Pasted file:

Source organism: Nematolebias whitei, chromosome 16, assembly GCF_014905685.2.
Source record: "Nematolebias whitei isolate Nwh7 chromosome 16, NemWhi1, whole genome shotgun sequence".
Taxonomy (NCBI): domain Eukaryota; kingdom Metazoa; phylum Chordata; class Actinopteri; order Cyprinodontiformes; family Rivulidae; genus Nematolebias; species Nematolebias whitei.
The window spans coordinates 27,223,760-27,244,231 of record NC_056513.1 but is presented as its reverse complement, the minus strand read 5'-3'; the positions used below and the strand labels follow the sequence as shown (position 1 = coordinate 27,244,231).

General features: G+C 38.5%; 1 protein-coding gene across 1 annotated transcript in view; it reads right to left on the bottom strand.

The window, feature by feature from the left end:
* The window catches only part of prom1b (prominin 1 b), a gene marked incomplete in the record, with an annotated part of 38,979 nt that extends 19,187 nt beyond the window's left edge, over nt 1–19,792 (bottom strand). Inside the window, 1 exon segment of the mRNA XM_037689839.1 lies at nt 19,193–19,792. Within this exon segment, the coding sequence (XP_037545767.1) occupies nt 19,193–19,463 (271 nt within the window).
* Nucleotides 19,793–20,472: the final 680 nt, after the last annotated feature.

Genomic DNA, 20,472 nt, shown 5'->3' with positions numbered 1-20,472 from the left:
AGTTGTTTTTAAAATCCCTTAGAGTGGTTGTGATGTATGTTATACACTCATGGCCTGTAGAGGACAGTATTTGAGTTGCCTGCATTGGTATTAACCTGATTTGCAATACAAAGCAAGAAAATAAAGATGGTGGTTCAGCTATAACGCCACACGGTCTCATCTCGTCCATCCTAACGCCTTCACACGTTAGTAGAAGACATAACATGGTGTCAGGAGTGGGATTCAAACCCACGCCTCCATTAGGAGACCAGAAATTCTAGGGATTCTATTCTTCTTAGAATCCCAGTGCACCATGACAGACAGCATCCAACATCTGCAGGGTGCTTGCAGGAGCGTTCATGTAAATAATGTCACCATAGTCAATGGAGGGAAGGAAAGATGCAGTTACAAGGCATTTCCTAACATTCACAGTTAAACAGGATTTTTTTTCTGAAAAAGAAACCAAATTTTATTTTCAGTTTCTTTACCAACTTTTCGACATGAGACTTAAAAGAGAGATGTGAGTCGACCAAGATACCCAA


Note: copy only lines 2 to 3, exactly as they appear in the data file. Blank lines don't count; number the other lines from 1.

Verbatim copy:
Source record: "Nematolebias whitei isolate Nwh7 chromosome 16, NemWhi1, whole genome shotgun sequence".
Taxonomy (NCBI): domain Eukaryota; kingdom Metazoa; phylum Chordata; class Actinopteri; order Cyprinodontiformes; family Rivulidae; genus Nematolebias; species Nematolebias whitei.